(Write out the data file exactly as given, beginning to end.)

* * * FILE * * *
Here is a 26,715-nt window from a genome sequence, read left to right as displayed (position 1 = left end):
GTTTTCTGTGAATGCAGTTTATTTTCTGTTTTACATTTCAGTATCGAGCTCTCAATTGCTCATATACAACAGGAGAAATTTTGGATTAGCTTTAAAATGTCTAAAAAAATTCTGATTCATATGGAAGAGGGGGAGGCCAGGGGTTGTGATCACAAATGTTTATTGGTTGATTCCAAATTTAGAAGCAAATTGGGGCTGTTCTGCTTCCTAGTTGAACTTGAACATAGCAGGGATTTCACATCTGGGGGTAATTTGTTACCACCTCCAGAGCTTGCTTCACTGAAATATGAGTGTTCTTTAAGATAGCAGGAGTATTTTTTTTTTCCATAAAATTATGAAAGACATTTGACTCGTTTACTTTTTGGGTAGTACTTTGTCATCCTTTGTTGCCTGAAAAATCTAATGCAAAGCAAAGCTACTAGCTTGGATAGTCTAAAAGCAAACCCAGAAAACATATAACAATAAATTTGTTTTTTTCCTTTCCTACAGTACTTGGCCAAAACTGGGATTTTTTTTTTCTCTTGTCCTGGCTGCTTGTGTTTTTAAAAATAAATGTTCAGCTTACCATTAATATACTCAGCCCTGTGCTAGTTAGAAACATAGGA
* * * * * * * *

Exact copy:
Here is a 26,715-nt window from a genome sequence, read left to right as displayed (position 1 = left end):
GTTTTCTGTGAATGCAGTTTATTTTCTGTTTTACATTTCAGTATCGAGCTCTCAATTGCTCATATACAACAGGAGAAATTTTGGATTAGCTTTAAAATGTCTAAAAAAATTCTGATTCATATGGAAGAGGGGGAGGCCAGGGGTTGTGATCACAAATGTTTATTGGTTGATTCCAAATTTAGAAGCAAATTGGGGCTGTTCTGCTTCCTAGTTGAACTTGAACATAGCAGGGATTTCACATCTGGGGGTAATTTGTTACCACCTCCAGAGCTTGCTTCACTGAAATATGAGTGTTCTTTAAGATAGCAGGAGTATTTTTTTTTTCCATAAAATTATGAAAGACATTTGACTCGTTTACTTTTTGGGTAGTACTTTGTCATCCTTTGTTGCCTGAAAAATCTAATGCAAAGCAAAGCTACTAGCTTGGATAGTCTAAAAGCAAACCCAGAAAACATATAACAATAAATTTGTTTTTTTCCTTTCCTACAGTACTTGGCCAAAACTGGGATTTTTTTTTTCTCTTGTCCTGGCTGCTTGTGTTTTTAAAAATAAATGTTCAGCTTACCATTAATATACTCAGCCCTGTGCTAGTTAGAAACATAGGA